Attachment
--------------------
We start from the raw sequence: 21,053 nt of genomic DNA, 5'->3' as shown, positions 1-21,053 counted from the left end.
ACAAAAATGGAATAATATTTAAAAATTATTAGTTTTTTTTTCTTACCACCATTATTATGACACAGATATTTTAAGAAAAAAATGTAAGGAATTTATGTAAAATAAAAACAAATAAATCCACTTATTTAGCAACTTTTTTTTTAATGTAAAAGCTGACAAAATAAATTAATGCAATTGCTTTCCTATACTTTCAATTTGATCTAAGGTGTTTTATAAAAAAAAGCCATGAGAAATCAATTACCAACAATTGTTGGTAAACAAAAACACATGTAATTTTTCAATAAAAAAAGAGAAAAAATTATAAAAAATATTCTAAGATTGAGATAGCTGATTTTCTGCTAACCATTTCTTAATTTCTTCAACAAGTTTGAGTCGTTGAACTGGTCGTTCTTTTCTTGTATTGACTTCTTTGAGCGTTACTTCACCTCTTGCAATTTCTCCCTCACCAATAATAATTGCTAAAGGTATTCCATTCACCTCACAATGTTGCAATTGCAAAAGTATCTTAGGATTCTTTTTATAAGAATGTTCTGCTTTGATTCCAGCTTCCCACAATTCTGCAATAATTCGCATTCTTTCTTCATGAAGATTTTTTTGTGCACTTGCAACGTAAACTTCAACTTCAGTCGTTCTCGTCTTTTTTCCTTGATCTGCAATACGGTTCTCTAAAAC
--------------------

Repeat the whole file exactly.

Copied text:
We start from the raw sequence: 21,053 nt of genomic DNA, 5'->3' as shown, positions 1-21,053 counted from the left end.
ACAAAAATGGAATAATATTTAAAAATTATTAGTTTTTTTTTCTTACCACCATTATTATGACACAGATATTTTAAGAAAAAAATGTAAGGAATTTATGTAAAATAAAAACAAATAAATCCACTTATTTAGCAACTTTTTTTTTAATGTAAAAGCTGACAAAATAAATTAATGCAATTGCTTTCCTATACTTTCAATTTGATCTAAGGTGTTTTATAAAAAAAAGCCATGAGAAATCAATTACCAACAATTGTTGGTAAACAAAAACACATGTAATTTTTCAATAAAAAAAGAGAAAAAATTATAAAAAATATTCTAAGATTGAGATAGCTGATTTTCTGCTAACCATTTCTTAATTTCTTCAACAAGTTTGAGTCGTTGAACTGGTCGTTCTTTTCTTGTATTGACTTCTTTGAGCGTTACTTCACCTCTTGCAATTTCTCCCTCACCAATAATAATTGCTAAAGGTATTCCATTCACCTCACAATGTTGCAATTGCAAAAGTATCTTAGGATTCTTTTTATAAGAATGTTCTGCTTTGATTCCAGCTTCCCACAATTCTGCAATAATTCGCATTCTTTCTTCATGAAGATTTTTTTGTGCACTTGCAACGTAAACTTCAACTTCAGTCGTTCTCGTCTTTTTTCCTTGATCTGCAATACGGTTCTCTAAAAC